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this is my first question asked here, seems like an amazing community.

On to the good stuff:

I'm having to populate select inputs from data contained in a set of paragraphs output by a (bad) CMS. I'm pulling the text node and attribute node from a link within the paragraph, then appending those values to different <select> boxes based on the year the file is from.

Here's what I'm doing:


<p class="literature-container"><a href="/url/to/file.pdf">2009-01 - Statistics</a></p>
<p class="literature-container"><a href="/url/to/file.pdf">2010-01 - Statistics</a></p>
<p class="literature-container"><a href="/url/to/file.pdf">2011-01 - Statistics</a></p>


// Get Paragraph data

function getLitData(){

    var itemContent;
    var itemURL;
    var optionFormat;
    var fileYear;

    $('.literature-container').each(function() {
        itemContent = $(this).text();
        itemURL = $(this).find('a').attr("href");
        fileYear = itemContent.charAt(3);

        optionFormat = '<option ' + 'title="' + itemURL + '">' + itemContent + '</option>';

        if(fileYear == 9) {


        } else if(fileYear == 0) {


        } else if(fileYear == 1) {






This is working, but as you can imagine it's not very extensible or future-proof, as I'll have to add more <select> tags with the proper IDs and then edit the script next year.

My question is, how can I make this script better? I'd like to have it dynamically create the required <select> tag and assign it the proper ID based on the year, then append the correct files to the correct <select>. My JS/jQuery knowledge is too limited at this stage to wrap my head around how to do this. Any help would be greatly appreciated!

Thanks in advance!

share|improve this question
Could you post a sample of before and the desired after mark-up? (I'm still not sure exactly what you want after looking at your demo...sorry.) –  David Thomas Jun 24 '11 at 21:54
welcome to SO @ljvasey –  Jason Gennaro Jun 27 '11 at 14:44

3 Answers 3

if your give your elements and your selects an attribute called "Year":

<p class="literature-container" year='2011'>...
<select id="statistics_literature_09" year='2011'>

then in your each function you can read it and find the select that is appropriate for this item:

var year = $(this).attr("year");
var select = $("select[year="+year+"]");

This is the way I would implement it, you still can find your selects based on the text inside your elements, but not very reliable.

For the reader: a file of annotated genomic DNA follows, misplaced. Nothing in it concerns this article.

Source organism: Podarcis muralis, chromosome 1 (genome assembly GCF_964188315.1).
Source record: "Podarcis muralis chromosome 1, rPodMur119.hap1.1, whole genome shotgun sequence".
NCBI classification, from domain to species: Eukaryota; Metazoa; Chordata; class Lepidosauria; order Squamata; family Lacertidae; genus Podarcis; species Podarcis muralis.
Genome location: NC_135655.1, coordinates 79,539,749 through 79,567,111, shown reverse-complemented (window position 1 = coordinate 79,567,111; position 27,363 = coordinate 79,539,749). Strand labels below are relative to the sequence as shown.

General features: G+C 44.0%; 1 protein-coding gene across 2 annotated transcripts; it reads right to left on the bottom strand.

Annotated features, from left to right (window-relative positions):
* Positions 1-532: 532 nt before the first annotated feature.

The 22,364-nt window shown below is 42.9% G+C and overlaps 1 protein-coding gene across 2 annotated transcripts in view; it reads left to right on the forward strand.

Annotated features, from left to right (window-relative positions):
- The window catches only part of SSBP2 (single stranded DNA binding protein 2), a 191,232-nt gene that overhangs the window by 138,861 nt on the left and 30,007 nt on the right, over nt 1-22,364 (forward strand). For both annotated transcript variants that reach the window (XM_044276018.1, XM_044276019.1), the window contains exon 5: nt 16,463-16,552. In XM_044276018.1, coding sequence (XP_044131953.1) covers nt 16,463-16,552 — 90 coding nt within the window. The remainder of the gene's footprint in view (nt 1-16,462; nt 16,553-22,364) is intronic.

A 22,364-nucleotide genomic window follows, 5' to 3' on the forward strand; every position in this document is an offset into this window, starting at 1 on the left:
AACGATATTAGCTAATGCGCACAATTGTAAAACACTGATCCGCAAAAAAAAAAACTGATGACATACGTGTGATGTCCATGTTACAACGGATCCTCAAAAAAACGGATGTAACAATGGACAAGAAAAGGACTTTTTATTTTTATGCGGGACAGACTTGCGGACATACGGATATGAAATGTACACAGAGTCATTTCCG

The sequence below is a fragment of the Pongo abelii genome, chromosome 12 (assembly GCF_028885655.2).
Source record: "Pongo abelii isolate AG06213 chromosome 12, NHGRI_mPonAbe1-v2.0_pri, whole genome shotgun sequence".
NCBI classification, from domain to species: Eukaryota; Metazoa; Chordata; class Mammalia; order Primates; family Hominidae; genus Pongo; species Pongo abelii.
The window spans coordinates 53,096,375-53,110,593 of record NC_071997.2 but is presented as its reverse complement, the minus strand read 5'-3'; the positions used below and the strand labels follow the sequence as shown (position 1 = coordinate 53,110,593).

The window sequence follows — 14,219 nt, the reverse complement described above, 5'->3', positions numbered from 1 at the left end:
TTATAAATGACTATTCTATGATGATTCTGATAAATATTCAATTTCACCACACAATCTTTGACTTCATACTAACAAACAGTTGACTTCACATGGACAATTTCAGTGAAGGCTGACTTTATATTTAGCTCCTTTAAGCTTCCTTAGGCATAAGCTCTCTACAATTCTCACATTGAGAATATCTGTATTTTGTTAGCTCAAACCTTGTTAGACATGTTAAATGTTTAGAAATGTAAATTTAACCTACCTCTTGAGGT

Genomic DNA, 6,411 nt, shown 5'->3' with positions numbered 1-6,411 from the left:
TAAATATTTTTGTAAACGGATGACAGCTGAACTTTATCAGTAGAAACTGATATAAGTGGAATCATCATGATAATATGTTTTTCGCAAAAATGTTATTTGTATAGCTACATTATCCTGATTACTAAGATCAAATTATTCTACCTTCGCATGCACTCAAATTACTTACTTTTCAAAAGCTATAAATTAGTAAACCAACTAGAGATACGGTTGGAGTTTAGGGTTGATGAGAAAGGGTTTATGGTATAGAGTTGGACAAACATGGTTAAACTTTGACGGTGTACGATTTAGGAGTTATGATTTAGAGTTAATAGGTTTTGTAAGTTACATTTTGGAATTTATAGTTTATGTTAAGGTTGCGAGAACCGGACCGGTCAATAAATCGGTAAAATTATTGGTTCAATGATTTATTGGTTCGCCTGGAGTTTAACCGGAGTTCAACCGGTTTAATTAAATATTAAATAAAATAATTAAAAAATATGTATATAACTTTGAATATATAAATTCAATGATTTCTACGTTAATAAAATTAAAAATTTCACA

share|improve this answer

I'd change it so that the <select> elements themselves are created by jQuery as well, based on the different years present in literature-container:

$('.literature-container').each(function() {
    itemContent = $(this).text();
    itemURL = $(this).find('a').attr("href");
    fileYear = itemContent.substr(0, 4);

    optionFormat = '<option ' + 'title="' + itemURL + '">' + itemContent + '</option>';

    // get the select, create it and append to body if it's not present
    var $sel = $("#statistics_literature_"+fileYear);
    if(!$sel.length) {
        $sel = $("<select id='statistics_literature_"+fileYear+"'><option value='selected'>Please Select a Statistics File:</option></select>").appendTo($('body'));

    // add the option to the select

This way you won't have to worry about adding more selects when items from another year are added later on. Ofcourse, the selects will be created in the order the distinct years are present in the literature-containers, so if the order of the list changes, the order of the selects might as well...

share|improve this answer
$('.literature-container a').each(function() {
    var $a = $(this);

    var text = $a.text();
    var re = /^([0-9]{4}).*- (.*?[0-9]{4})$/;
    var matches = re.exec(text);
    var year = matches[1];
    var display = matches[2];

    var $select = $('#statistics_literature_'+year);
    if ($select.length == 0) {
      $select = $('<select id="#statistics_literature_'+year+'"></select>');

    $option = $('<option value="'+$a.attr('href')+'">'+display+'</option>');
share|improve this answer
I don't think if (!$select) will result in false if no matches are found for the selector, since there will still be a jQuery object returned. –  Björn Jun 24 '11 at 22:23
@Björn: Thanks. You're right, of course, and I've corrected my answer above. I was in python mode at the time of writing that ;). –  Chris Pratt Jun 27 '11 at 14:39

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